Initially, as seen in FIG. 2, the connector 10 is aligned with aperture 23 so that tapered surfaces 76 on each leg 14-17 engage the edge of the aperture. The connector 10 is then pushed towards the aperture and the legs are biased inwardly as the tapered surfaces slidably engage the edge of the aperture. Since the legs are resiliently and pivotally coupled to the ring 12, and have slots 56-59 therebetween, the legs are easily biased radially inwardly without material fatigue or unusual force.
As seen in FIGS. 2 and 3, when inserting the connector 10 into the electrical box 22, each transverse arm 62-65 slidably engages the next adjacent shelf 74 as legs 14-17 deflect inwardly. When the arcuate grooves 18-21 are within the aperture 23 of electrical box 22, resilient legs 14-17 bias and deflect outwardly due to their resilient coupling with the ring, thereby engaging the arcuate grooves and the edge of the aperture 23 and locking connector 10 in position at the arcuate grooves.
As seen in FIG. 4 and 5, the electrical conduit 28 can be fastened to the connector 10 by merely axially inserting the distal end 38 of the conduit through the ring 12 and into the legs 14-17 until it reaches the stop wall 34, the conduit 38 having a slightly smaller diameter than the ring 12. When fully inserted into the connector 10, the distal end 38 engages stop wall 34 and is securely held in position by resilient latch tabs 24-27, usually at the second groove 42. During insertion of the conduit 38, the latch tabs are sequentially biased outwardly by each ring 40, with the tabs acting as pawls and the rings 40 and grooves 42 in the conduit acting as a cylindrical ratchet.
As seen in FIG. 5, a plurality of electrical conductors 30 may then be inserted into the conduit 28 to extend past distal end 38 and into electrical box 22, transverse arms 62-65 protecting the conductors 30 from becoming damaged by the edge of aperture 23.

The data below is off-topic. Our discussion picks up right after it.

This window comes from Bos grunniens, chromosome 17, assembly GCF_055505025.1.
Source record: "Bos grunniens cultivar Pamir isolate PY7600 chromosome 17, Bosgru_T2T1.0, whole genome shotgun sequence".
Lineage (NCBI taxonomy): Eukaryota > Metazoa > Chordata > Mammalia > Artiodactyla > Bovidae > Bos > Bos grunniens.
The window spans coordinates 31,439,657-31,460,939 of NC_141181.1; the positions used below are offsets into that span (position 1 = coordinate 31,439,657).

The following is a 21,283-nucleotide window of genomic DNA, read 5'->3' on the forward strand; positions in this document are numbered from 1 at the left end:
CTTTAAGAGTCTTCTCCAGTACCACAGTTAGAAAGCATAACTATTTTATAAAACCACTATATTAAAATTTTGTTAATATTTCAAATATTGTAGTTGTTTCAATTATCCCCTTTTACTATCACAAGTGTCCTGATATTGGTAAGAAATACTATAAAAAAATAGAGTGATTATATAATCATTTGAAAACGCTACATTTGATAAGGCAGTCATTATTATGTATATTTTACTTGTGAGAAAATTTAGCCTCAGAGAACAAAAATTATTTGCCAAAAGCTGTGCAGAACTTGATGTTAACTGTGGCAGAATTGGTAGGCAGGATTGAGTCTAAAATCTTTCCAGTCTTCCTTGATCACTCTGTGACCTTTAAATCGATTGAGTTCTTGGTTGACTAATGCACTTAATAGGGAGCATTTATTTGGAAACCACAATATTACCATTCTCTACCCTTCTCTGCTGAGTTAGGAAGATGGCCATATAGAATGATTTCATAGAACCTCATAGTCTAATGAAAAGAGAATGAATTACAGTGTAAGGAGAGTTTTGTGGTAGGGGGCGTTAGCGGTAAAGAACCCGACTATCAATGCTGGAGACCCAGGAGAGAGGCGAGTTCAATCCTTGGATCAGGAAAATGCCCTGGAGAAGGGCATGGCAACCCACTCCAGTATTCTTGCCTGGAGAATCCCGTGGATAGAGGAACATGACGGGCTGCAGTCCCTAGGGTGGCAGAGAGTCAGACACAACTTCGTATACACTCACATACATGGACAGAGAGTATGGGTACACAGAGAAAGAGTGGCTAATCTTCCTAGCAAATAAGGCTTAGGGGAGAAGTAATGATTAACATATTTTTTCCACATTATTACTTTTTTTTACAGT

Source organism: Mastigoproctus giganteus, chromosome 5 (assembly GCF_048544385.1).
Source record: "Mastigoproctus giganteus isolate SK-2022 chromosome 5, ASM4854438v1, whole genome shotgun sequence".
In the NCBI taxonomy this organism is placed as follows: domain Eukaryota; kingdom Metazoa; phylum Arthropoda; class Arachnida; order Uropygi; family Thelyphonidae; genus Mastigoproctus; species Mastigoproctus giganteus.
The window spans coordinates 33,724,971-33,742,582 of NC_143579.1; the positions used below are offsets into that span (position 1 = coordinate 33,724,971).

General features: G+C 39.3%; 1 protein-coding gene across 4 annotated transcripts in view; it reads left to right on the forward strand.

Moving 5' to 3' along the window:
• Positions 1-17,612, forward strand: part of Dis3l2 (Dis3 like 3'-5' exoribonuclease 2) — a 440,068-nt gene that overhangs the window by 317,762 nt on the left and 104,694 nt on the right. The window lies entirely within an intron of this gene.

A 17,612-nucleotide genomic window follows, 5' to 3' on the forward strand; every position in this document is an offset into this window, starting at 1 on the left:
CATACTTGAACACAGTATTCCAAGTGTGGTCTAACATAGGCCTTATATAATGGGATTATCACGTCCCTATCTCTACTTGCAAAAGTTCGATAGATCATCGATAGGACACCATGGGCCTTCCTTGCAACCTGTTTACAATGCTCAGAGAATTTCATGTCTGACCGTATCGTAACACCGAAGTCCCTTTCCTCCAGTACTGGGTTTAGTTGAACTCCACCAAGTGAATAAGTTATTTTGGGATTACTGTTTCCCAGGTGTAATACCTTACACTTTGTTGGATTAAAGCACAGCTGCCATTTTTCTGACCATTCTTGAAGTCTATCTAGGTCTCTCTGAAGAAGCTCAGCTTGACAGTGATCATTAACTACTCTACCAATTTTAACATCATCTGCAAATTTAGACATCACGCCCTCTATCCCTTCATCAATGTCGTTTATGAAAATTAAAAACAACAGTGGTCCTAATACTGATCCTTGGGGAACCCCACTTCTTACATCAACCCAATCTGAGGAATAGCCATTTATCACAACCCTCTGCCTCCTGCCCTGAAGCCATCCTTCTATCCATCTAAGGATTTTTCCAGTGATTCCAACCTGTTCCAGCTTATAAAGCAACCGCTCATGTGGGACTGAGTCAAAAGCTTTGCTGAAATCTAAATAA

While the most advantageous embodiment has been chosen to illustrate the invention, it will be understood by those skilled in the art that various changes and modifications can be made therein without departing from the scope of the invention as defined in the appended claims.
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|U.S. Classification||174/669, 174/660|
|International Classification||F16L41/08, H02G3/06, F16L25/00|
|Cooperative Classification||F16L41/08, F16L25/0045, H02G3/0616|
|European Classification||H02G3/06C, F16L41/08, F16L25/00K2|
|May 19, 1992||AS||Assignment|
Owner name: HUBBELL INCORPORATED A CORP. OF CONNECTICUT, CO
Free format text: ASSIGNMENT OF ASSIGNORS INTEREST.;ASSIGNORS:SCHNELL, KENNETH R.;KESLER, GREGORY J.;REEL/FRAME:006134/0686
Effective date: 19920508
|Jul 3, 1997||FPAY||Fee payment|
Year of fee payment: 4
|Aug 2, 2001||FPAY||Fee payment|
Year of fee payment: 8
|Jan 21, 2004||AS||Assignment|
Owner name: HEWLETT-PACKARD DEVELOPMENT COMPANY, L.P., TEXAS
Free format text: CHANGE OF NAME;ASSIGNOR:COMPAQ INFORMATION TECHNOLOGIES GROUP, LP;REEL/FRAME:015000/0305
Effective date: 20021001
|Aug 24, 2005||REMI||Maintenance fee reminder mailed|
|Feb 8, 2006||LAPS||Lapse for failure to pay maintenance fees|
|Apr 4, 2006||FP||Expired due to failure to pay maintenance fee|
Effective date: 20060208